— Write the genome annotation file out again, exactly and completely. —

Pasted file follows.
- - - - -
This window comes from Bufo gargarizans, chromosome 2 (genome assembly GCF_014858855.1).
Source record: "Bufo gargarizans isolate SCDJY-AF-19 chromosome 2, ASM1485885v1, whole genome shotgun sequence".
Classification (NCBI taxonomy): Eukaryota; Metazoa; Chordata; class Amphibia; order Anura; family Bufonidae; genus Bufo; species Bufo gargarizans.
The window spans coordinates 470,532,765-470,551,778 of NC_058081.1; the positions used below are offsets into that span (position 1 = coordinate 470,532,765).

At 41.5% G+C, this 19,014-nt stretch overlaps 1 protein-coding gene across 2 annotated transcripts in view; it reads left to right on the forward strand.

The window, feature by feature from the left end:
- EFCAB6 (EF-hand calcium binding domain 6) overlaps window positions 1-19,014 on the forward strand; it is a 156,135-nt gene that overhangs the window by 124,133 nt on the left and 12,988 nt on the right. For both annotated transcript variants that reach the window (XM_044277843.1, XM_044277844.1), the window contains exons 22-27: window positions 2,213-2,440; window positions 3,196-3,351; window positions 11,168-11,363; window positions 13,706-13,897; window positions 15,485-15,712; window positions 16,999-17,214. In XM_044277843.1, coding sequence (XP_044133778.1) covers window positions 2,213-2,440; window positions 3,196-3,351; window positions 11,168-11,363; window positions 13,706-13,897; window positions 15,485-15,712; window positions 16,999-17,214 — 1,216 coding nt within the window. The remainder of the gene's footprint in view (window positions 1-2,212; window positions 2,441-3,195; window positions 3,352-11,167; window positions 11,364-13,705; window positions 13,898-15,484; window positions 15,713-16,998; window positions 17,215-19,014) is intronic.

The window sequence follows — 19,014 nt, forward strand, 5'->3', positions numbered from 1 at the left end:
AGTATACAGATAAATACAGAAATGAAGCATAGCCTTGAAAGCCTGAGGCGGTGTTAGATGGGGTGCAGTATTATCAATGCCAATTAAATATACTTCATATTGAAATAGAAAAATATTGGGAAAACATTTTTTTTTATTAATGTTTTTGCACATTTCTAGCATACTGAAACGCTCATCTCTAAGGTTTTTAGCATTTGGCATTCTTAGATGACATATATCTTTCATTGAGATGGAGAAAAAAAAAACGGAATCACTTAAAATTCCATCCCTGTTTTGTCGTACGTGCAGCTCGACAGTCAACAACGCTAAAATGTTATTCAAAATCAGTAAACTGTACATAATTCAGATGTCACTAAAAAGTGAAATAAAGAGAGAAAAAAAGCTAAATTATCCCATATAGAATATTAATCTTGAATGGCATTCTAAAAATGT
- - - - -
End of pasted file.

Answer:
This window comes from Bufo gargarizans, chromosome 2 (genome assembly GCF_014858855.1).
Source record: "Bufo gargarizans isolate SCDJY-AF-19 chromosome 2, ASM1485885v1, whole genome shotgun sequence".
Classification (NCBI taxonomy): Eukaryota; Metazoa; Chordata; class Amphibia; order Anura; family Bufonidae; genus Bufo; species Bufo gargarizans.
The window spans coordinates 470,532,765-470,551,778 of NC_058081.1; the positions used below are offsets into that span (position 1 = coordinate 470,532,765).

At 41.5% G+C, this 19,014-nt stretch overlaps 1 protein-coding gene across 2 annotated transcripts in view; it reads left to right on the forward strand.

The window, feature by feature from the left end:
- EFCAB6 (EF-hand calcium binding domain 6) overlaps window positions 1-19,014 on the forward strand; it is a 156,135-nt gene that overhangs the window by 124,133 nt on the left and 12,988 nt on the right. For both annotated transcript variants that reach the window (XM_044277843.1, XM_044277844.1), the window contains exons 22-27: window positions 2,213-2,440; window positions 3,196-3,351; window positions 11,168-11,363; window positions 13,706-13,897; window positions 15,485-15,712; window positions 16,999-17,214. In XM_044277843.1, coding sequence (XP_044133778.1) covers window positions 2,213-2,440; window positions 3,196-3,351; window positions 11,168-11,363; window positions 13,706-13,897; window positions 15,485-15,712; window positions 16,999-17,214 — 1,216 coding nt within the window. The remainder of the gene's footprint in view (window positions 1-2,212; window positions 2,441-3,195; window positions 3,352-11,167; window positions 11,364-13,705; window positions 13,898-15,484; window positions 15,713-16,998; window positions 17,215-19,014) is intronic.

The window sequence follows — 19,014 nt, forward strand, 5'->3', positions numbered from 1 at the left end:
AGTATACAGATAAATACAGAAATGAAGCATAGCCTTGAAAGCCTGAGGCGGTGTTAGATGGGGTGCAGTATTATCAATGCCAATTAAATATACTTCATATTGAAATAGAAAAATATTGGGAAAACATTTTTTTTTATTAATGTTTTTGCACATTTCTAGCATACTGAAACGCTCATCTCTAAGGTTTTTAGCATTTGGCATTCTTAGATGACATATATCTTTCATTGAGATGGAGAAAAAAAAAACGGAATCACTTAAAATTCCATCCCTGTTTTGTCGTACGTGCAGCTCGACAGTCAACAACGCTAAAATGTTATTCAAAATCAGTAAACTGTACATAATTCAGATGTCACTAAAAAGTGAAATAAAGAGAGAAAAAAAGCTAAATTATCCCATATAGAATATTAATCTTGAATGGCATTCTAAAAATGT